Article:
Try to disconnect from your devices and explore these local parks

How disconnecting from technology can benefit your mental health.

Do you remember what it felt like to play outside as a child, carefree, with no set mindset and no need of finding a purpose yet? Where books, payments, homework or jobs didn’t take up our daily lives. Aside from that, phones weren’t even present. Well, I sure do remember and so, I took some time disconnecting and getting outdoors; enjoying the leaves, the wind in my hair and the rain on my skin – something I could never do on my phone.

Photo by Joe Mabel via Wikimedia | Shore view, Point Defiance Park, Tacoma, Washington

Technology is sweeping up this generation: new trends of fake positivity, tarot readings that feed delusions on how you should be living your life, and overwhelming negativity like new facts about toxins in foods and ignored world issues. By living our lives through our screens, we’ve all been starting a downward journey into losing self-awareness. 

Tiffany Shlain’s new book, “24/6: The Power of Unplugging one day a week,” says “Spending time away from your screens will lead you to deeper connections with those around you and more presence to the wonders and joys of your everyday life.”

I’ve found that disconnecting can lead me to being more productive, keep me focused, and reduce my stress. However, for others I feel it would benefit in the same way but also in others such as making better connections and obtaining them, better sleep and just having the time to know yourself more. As I’m understanding and taking in my own advice by learning to disconnect more, I found that parks are what made the disconnect worthwhile: here are two closeby parks in Tacoma that you all might consider disconnecting in.

As our school is located in the city, there aren’t many parks closeby. That is unless you look for them, such as Wright Park, which is not too far from campus. The park is just about three minutes by car, but a 15 to 20 minute walk. The park resides next to a few shops and restaurants. Once you enter it, you’ll be met with green and brown trails with many seated areas and occasionally interesting characters that’ll remind you that you’re in Tacoma. But beyond that, what makes this park a lovely pick would be its trail leading up to the W.W. Seymour Botanical Conservatory. The small conservatory is filled with unique flowers and a gift shop, along with benches and fountains nearby. Along with this garden is a single arched trellis located outside with flowers and rose bushes surrounding; only sprouting during spring.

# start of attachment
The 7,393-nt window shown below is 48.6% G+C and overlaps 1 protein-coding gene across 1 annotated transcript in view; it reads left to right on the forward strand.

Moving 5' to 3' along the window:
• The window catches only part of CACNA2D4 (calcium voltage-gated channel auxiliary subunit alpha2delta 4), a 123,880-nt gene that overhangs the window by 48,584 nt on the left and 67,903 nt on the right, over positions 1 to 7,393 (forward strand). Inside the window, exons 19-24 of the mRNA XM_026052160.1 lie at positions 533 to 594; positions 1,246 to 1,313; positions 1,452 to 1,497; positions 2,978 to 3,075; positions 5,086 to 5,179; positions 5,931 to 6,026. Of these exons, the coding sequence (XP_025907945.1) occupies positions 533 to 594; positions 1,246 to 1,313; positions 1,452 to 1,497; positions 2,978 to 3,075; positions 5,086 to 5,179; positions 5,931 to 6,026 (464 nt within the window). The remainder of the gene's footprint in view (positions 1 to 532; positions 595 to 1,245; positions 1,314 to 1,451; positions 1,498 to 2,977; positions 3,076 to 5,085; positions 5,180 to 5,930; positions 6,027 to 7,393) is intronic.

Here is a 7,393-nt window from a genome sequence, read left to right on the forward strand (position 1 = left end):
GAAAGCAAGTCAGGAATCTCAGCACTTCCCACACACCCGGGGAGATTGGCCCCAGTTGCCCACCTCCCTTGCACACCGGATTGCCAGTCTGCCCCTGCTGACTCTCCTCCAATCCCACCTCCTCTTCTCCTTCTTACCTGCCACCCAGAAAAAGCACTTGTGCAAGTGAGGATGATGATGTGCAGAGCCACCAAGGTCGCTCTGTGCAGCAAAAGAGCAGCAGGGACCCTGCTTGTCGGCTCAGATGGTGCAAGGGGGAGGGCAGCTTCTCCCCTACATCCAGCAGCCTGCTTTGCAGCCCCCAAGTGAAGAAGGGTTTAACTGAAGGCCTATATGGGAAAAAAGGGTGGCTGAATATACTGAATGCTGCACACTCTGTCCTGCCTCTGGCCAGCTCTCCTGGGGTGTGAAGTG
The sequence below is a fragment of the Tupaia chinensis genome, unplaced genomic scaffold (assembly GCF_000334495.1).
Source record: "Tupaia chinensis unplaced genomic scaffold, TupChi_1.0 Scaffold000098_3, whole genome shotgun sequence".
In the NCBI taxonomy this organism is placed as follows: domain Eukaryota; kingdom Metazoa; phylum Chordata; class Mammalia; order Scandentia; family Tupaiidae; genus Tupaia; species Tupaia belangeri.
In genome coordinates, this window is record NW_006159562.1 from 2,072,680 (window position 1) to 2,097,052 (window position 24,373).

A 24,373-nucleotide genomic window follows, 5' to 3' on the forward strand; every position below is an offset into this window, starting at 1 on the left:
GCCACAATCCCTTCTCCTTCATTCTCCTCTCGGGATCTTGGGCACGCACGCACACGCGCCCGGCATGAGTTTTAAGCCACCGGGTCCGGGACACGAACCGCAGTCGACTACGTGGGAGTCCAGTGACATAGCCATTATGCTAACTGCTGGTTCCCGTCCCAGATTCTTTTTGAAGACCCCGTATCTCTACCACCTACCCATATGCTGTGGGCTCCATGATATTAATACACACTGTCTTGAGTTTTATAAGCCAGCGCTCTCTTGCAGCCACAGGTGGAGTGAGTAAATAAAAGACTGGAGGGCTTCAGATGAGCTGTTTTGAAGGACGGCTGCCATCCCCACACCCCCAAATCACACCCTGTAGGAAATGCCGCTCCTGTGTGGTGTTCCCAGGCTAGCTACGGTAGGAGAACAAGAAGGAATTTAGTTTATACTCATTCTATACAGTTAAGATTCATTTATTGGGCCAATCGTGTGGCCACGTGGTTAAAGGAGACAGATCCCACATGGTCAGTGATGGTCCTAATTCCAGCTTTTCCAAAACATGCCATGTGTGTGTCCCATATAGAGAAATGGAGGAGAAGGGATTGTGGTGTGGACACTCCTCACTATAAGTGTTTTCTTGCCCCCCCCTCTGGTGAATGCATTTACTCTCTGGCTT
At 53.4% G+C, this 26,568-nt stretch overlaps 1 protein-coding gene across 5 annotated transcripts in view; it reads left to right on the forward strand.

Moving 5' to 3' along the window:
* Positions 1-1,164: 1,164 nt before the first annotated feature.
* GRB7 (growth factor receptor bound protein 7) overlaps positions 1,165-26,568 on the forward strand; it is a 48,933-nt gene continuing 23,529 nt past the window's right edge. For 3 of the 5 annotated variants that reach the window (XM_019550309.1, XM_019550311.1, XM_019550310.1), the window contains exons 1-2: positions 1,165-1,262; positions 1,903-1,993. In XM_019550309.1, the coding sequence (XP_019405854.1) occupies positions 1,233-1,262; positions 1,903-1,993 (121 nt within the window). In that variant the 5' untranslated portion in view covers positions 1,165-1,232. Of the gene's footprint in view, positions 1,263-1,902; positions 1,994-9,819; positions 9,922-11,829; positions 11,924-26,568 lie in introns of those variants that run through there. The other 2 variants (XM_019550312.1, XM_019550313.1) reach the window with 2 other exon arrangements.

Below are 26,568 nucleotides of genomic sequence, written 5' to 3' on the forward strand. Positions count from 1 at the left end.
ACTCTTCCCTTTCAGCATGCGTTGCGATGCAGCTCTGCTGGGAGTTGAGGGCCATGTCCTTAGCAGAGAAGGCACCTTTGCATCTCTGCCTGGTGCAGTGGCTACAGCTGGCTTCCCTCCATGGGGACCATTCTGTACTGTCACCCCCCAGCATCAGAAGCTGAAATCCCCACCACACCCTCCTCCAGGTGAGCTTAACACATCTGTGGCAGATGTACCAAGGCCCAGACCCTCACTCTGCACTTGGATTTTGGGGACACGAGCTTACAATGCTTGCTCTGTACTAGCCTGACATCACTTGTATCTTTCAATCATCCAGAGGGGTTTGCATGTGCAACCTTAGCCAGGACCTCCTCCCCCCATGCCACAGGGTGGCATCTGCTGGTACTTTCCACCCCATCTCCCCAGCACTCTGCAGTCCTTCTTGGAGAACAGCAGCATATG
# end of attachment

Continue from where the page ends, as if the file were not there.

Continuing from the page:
Point Defiance Park would be another to seek out. With it being conveniently located right by the Point Defiance Zoo and 15 minutes away from the school, I’d seek out this park for a couple hours of leisure time. I recommend taking a book if you don’t plan on exploring the entire park, and just observing the scenery and taking in your surroundings: birds chirping, people running by, children playing. 

Ruston Way and the Waterfront strip would be my final recommendation, if you’re more open to crowds and activity-based scenarios. Ruston Way offers bike riding down the strip with a close friend or more, or just sitting by the water—watching the waves move quickly with the wind. Enjoy the vast options of restaurants around or just Ice Cream Social if you are into cold desserts in the winter time.

I hope you don’t let the rain or windy climate stop you from enjoying the fresh air and the ability to remove yourself from technology and its unrealistic depictions of life. It’s important with finals coming up that you take the time to relax and choose self-care this winter entering into spring.

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